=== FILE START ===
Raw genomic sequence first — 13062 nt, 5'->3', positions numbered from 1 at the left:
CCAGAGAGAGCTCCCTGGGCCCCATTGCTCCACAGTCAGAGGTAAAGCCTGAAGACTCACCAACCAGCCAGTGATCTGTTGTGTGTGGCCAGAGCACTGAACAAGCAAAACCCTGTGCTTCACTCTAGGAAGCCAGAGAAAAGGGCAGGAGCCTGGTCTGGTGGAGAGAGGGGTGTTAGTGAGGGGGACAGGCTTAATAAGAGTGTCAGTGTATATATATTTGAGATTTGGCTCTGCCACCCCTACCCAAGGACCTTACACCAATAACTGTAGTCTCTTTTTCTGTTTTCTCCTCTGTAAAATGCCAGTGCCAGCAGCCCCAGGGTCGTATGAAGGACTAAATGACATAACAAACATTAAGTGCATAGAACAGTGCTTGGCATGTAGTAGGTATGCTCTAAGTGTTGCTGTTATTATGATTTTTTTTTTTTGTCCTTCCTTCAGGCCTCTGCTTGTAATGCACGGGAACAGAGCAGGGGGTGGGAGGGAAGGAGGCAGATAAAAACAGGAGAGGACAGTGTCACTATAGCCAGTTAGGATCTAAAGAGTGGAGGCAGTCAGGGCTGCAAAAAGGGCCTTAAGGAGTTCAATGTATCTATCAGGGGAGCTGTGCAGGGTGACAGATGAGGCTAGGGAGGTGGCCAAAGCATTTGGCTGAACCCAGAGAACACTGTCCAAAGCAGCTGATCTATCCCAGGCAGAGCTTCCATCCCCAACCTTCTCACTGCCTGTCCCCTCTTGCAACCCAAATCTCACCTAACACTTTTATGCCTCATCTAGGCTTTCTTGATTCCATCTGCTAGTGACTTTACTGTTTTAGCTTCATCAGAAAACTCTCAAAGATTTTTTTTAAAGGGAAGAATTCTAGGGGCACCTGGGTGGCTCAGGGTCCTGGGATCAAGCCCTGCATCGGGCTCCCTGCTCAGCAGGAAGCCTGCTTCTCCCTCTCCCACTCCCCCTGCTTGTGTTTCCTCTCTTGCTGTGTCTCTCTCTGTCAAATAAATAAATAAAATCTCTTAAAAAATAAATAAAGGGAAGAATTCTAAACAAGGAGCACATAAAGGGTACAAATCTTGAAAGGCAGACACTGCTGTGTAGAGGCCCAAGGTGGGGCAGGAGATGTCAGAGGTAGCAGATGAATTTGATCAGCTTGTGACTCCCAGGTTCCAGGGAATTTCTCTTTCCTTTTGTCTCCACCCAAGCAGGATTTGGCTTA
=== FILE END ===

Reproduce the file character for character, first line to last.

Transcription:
Raw genomic sequence first — 13062 nt, 5'->3', positions numbered from 1 at the left:
CCAGAGAGAGCTCCCTGGGCCCCATTGCTCCACAGTCAGAGGTAAAGCCTGAAGACTCACCAACCAGCCAGTGATCTGTTGTGTGTGGCCAGAGCACTGAACAAGCAAAACCCTGTGCTTCACTCTAGGAAGCCAGAGAAAAGGGCAGGAGCCTGGTCTGGTGGAGAGAGGGGTGTTAGTGAGGGGGACAGGCTTAATAAGAGTGTCAGTGTATATATATTTGAGATTTGGCTCTGCCACCCCTACCCAAGGACCTTACACCAATAACTGTAGTCTCTTTTTCTGTTTTCTCCTCTGTAAAATGCCAGTGCCAGCAGCCCCAGGGTCGTATGAAGGACTAAATGACATAACAAACATTAAGTGCATAGAACAGTGCTTGGCATGTAGTAGGTATGCTCTAAGTGTTGCTGTTATTATGATTTTTTTTTTTTGTCCTTCCTTCAGGCCTCTGCTTGTAATGCACGGGAACAGAGCAGGGGGTGGGAGGGAAGGAGGCAGATAAAAACAGGAGAGGACAGTGTCACTATAGCCAGTTAGGATCTAAAGAGTGGAGGCAGTCAGGGCTGCAAAAAGGGCCTTAAGGAGTTCAATGTATCTATCAGGGGAGCTGTGCAGGGTGACAGATGAGGCTAGGGAGGTGGCCAAAGCATTTGGCTGAACCCAGAGAACACTGTCCAAAGCAGCTGATCTATCCCAGGCAGAGCTTCCATCCCCAACCTTCTCACTGCCTGTCCCCTCTTGCAACCCAAATCTCACCTAACACTTTTATGCCTCATCTAGGCTTTCTTGATTCCATCTGCTAGTGACTTTACTGTTTTAGCTTCATCAGAAAACTCTCAAAGATTTTTTTTAAAGGGAAGAATTCTAGGGGCACCTGGGTGGCTCAGGGTCCTGGGATCAAGCCCTGCATCGGGCTCCCTGCTCAGCAGGAAGCCTGCTTCTCCCTCTCCCACTCCCCCTGCTTGTGTTTCCTCTCTTGCTGTGTCTCTCTCTGTCAAATAAATAAATAAAATCTCTTAAAAAATAAATAAAGGGAAGAATTCTAAACAAGGAGCACATAAAGGGTACAAATCTTGAAAGGCAGACACTGCTGTGTAGAGGCCCAAGGTGGGGCAGGAGATGTCAGAGGTAGCAGATGAATTTGATCAGCTTGTGACTCCCAGGTTCCAGGGAATTTCTCTTTCCTTTTGTCTCCACCCAAGCAGGATTTGGCTTA